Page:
A superb cast of supporting characters offer various sub plots all with interesting consequences. Nothing is wasted here. from the actors to the settings to the various story strands, everything is given full attention and real care has gone into evoking the foboding atmosphere that Psycho portrays.

The series explores various themes but it is the relationship between mother and son that holds the weight. At first it seems Norman becomes a killer due to his controlling mother but it quickly becomes apparent that it may not be as simple as that. Its a curious story thread that has a lot of potential for further exploration.

A stunning first series that shows some huge potential. A real classy production with fascinating characters. The motel itself is a joy to get lost in and for fans of Hitchcocks masterpiece there are so many fun references to look out for.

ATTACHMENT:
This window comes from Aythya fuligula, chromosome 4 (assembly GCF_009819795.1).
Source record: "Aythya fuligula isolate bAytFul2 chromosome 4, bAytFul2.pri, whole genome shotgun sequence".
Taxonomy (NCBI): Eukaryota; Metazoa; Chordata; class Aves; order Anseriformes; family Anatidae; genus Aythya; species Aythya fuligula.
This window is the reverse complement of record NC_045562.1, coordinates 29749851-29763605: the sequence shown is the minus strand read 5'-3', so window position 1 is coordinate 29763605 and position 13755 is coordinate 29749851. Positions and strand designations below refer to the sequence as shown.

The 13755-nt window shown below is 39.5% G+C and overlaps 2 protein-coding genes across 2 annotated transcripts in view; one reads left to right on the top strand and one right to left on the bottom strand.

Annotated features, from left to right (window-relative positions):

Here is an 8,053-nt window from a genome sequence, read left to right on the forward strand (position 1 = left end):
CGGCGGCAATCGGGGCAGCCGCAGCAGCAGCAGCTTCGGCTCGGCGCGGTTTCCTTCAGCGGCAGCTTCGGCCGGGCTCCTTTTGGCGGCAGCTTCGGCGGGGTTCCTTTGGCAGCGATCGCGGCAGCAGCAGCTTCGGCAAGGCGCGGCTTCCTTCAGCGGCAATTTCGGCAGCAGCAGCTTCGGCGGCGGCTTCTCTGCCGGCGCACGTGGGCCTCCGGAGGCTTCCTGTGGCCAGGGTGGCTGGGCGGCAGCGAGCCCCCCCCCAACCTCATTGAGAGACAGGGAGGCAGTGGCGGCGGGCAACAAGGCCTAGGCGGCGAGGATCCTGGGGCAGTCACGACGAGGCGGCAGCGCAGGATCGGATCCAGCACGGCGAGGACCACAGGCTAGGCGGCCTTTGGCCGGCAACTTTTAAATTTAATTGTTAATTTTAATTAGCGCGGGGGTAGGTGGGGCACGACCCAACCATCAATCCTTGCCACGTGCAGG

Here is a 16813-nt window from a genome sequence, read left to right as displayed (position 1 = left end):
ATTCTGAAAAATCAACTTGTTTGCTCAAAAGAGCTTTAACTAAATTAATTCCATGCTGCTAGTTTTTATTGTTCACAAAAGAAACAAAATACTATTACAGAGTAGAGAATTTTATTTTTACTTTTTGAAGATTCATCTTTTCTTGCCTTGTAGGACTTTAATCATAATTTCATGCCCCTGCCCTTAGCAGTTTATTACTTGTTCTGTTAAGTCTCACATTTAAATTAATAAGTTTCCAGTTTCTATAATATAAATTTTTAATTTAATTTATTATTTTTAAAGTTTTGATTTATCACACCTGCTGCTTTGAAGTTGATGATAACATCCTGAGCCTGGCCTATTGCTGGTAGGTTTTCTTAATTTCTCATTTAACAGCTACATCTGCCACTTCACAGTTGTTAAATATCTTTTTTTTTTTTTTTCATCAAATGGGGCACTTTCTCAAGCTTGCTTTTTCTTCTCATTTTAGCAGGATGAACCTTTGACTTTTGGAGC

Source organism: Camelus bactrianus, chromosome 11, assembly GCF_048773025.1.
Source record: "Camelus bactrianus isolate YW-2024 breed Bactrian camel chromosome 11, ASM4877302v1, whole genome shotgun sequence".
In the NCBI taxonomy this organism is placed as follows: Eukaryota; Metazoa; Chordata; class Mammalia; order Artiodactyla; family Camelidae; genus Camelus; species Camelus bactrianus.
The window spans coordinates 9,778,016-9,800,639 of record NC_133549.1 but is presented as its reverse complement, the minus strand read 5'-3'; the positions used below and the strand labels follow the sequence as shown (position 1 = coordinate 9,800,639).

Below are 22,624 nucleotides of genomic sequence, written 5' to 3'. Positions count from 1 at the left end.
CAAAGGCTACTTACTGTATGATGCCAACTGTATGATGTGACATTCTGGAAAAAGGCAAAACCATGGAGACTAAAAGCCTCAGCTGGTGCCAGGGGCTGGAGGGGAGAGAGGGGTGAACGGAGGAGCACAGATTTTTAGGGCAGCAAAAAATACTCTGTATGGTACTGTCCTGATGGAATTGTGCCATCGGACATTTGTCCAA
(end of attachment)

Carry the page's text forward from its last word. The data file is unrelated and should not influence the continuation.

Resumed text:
The only downside is the series is too short. Cutting it off after 10 episodes is criminal when the show is this gripping. A real gem.
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17 of 19 people found the following review helpful By G. Taylor on 1 Jan. 2014
Format: DVD
I approached this series with hesitation,how could a prequel to Psycho be set in a modern and contemporary day?How much story could be told?
Psycho is sacred ground,one of the all time classic films.Mother saw it on its first release and loved it,she expected the series to be terrible.Well,from the first episode me and Mother (can you see what I'm doing here?) had our prejudiced expectations confounded.The modern day setting works,the characters are well written,the acting chilling and excellent.A brilliant series,I just hope that they don't make to many series and keep it fresh.
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5 of 6 people found the following review helpful By Mr. D. L. Rees TOP 500 REVIEWERVINE VOICE on 18 Jun. 2014
Format: DVD Verified Purchase